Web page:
Mick McCarthy has played and managed at World Cups, won league titles and is close to 1,000 games as manager after more than 500 as a player during a 43-year career in professional football.

But losing a 2-0 lead at Grimsby Town in 1982 with his hometown club Barnsley still haunts him almost four decades later. The Reds – under the late, great Norman Hunter – were riding high in Division Two towards the end of the 1981/82 season and chasing a second successive promotion, and a third in four years, which would have put them in the top flight for the first time in their history.

But a side containing McCarthy as well as other Oakwell legends such as Ronnie Glavin, Ian Banks and Trevor Aylott lost the Good Friday game 3-2 at Blundell Park. A month later, they finished four points outside the three promotion places in sixth place – five years before play-offs were introduced.

“That game rankles with me still,” says McCarthy, who played 272 games for his hometown club from 1977 to 1983 and gained two promotions.

“I struggle to remember games I have won, but games that have cost me throughout my career, I remember them vividly. “Grimsby had players like Kevin Moore and Joe Waters. They had Nigel Batch in goal and the Barnsley fans used to sing a good song about him.

“We were 2-0 up and wiping the floor with them then we threw it away in the second half. It was Easter, so late in the season and we were really pushing for promotion but that was a real kick in the guts. It completely pulled the plug on us and we would have been promoted if we had won that.

“It would have been amazing to play in the top flight with my hometown club, having started with them in the Fourth Division just five years before. But, sadly, it wasn’t to be. That team was definitely good enough to get there but then it started to get dissected after that.”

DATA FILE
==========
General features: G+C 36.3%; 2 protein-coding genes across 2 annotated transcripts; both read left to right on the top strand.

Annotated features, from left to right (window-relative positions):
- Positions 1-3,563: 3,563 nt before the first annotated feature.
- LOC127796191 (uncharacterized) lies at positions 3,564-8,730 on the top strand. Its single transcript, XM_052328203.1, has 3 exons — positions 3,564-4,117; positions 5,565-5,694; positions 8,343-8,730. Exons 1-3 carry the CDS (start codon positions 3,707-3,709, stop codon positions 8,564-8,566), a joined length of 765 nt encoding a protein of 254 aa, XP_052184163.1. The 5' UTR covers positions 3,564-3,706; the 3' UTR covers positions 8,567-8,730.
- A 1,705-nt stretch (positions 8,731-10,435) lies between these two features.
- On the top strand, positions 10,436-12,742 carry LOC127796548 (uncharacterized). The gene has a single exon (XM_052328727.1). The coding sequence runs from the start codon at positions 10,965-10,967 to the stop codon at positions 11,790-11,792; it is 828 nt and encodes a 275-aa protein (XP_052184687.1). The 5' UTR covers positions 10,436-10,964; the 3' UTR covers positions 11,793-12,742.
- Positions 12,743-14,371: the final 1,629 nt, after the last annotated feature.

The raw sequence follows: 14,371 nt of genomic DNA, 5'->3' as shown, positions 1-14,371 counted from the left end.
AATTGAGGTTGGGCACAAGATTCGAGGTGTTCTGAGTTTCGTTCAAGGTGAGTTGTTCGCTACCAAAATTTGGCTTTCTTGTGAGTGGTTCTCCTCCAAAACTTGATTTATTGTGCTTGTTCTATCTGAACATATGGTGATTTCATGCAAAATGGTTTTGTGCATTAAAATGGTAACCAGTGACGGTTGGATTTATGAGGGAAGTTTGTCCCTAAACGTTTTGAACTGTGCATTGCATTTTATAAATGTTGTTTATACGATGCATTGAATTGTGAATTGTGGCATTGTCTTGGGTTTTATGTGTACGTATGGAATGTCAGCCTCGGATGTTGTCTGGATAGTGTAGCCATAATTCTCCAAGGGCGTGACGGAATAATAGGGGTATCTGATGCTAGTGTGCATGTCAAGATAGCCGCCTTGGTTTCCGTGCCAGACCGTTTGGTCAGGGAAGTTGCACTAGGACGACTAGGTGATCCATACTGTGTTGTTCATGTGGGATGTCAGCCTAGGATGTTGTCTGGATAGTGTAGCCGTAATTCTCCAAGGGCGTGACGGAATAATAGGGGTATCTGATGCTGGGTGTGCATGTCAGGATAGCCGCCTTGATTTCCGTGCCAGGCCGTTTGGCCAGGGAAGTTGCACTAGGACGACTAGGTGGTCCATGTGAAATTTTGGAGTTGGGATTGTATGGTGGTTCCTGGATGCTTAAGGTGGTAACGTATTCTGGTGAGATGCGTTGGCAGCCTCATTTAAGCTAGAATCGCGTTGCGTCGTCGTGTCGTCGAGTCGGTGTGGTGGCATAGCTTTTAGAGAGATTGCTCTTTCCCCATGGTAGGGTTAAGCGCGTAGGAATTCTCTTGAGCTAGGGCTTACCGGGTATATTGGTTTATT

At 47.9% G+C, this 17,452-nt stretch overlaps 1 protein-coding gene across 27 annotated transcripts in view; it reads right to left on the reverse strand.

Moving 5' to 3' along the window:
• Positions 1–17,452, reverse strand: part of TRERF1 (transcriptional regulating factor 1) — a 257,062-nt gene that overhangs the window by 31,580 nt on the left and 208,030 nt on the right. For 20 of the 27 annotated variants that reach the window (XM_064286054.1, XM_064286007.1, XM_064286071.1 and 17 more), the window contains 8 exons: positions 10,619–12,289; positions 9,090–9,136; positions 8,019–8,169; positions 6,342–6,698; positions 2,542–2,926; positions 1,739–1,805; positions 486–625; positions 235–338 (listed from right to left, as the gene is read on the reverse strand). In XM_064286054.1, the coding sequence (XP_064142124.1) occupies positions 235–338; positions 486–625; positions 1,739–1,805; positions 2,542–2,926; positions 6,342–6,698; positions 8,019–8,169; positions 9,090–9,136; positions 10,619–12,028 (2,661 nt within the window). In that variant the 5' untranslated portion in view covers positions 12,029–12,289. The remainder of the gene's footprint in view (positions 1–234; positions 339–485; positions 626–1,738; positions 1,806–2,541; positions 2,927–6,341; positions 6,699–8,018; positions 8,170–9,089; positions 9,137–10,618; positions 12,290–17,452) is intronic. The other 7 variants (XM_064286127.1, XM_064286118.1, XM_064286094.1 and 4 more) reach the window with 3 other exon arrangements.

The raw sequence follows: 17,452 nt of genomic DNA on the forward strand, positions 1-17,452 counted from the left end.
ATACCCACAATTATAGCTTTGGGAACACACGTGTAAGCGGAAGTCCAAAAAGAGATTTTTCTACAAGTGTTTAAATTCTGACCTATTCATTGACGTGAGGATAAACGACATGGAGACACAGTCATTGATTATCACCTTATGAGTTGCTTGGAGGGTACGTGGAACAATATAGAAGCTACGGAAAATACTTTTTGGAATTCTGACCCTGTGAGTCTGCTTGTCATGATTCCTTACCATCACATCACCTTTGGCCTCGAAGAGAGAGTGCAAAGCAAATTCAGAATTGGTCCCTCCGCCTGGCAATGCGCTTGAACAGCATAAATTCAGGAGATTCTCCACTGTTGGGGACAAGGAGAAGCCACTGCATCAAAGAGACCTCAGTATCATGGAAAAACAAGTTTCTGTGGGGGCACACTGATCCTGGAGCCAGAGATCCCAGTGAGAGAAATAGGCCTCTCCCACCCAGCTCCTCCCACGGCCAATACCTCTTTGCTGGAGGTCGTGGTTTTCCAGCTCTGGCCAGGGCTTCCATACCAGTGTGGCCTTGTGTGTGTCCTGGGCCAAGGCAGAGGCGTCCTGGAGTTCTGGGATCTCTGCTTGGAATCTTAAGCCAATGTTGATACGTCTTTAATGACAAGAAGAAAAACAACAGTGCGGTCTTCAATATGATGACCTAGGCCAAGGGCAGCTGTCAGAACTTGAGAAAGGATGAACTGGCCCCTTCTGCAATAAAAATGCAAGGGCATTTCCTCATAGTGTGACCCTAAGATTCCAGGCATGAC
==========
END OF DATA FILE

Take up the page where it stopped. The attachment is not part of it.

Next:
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That season also contained a remarkable run to the League Cup quarter-finals during which Barnsley beat Peterborough United, Swansea City, Brighton and Hove Albion and Manchester City before drawing 0-0 at Anfield against a Liverpool side containing Kenny Dalglish, Ian Rush, Alan Hansen, Mark Lawrenson and Bruce Grobelaar. Bob Paisley’s team won the replay 3-1 and won the cup as well as the Division One title that season.

McCarthy said: “We beat Brighton 4-1 and that gets overlooked, because they were a First Division side as well. The Man City game was very tough but a great occasion in front of a massive crowd. Trevor Francis didn’t play which helped us. Then we went to Liverpool on the foggiest night ever. We all thought the game was going to be off. All our fans were coming over Woodhead and the M62. We heard stories of some of them arriving with five or ten minutes left in the game, hearing it was 0-0 and wanting the ref to blow the whistle even though they hadn’t seen any football and their team was playing at Anfield. I always found that particularly amusing. Liverpool battered us in the second game because they were a great side.”

McCarthy had made his debut as an 18-year-old in 1977 and, after a Division Four season under Jim Iley, played for former England internationals and household names Allan Clarke then Hunter who achieved one promotion each. He said: "I followed Leeds as a boy so to play under both of them was incredible. Allan Clarke was such a big name and all I could call him was 'Allan' and not gaffer. He brought so much professionalism and completely changed the club around. The attendances shot up and we started going up the leagues. Those seasons were great, I remember the games against Grimsby and Rotherham at home when we got promotion and all the fans came onto the pitch. Fantastic moments."

Mick learned off Clarke and Hunter but Norman Rimmington, the Oakwell stalwart of more than 70 years before his death in 2016, was his biggest influence and mentor.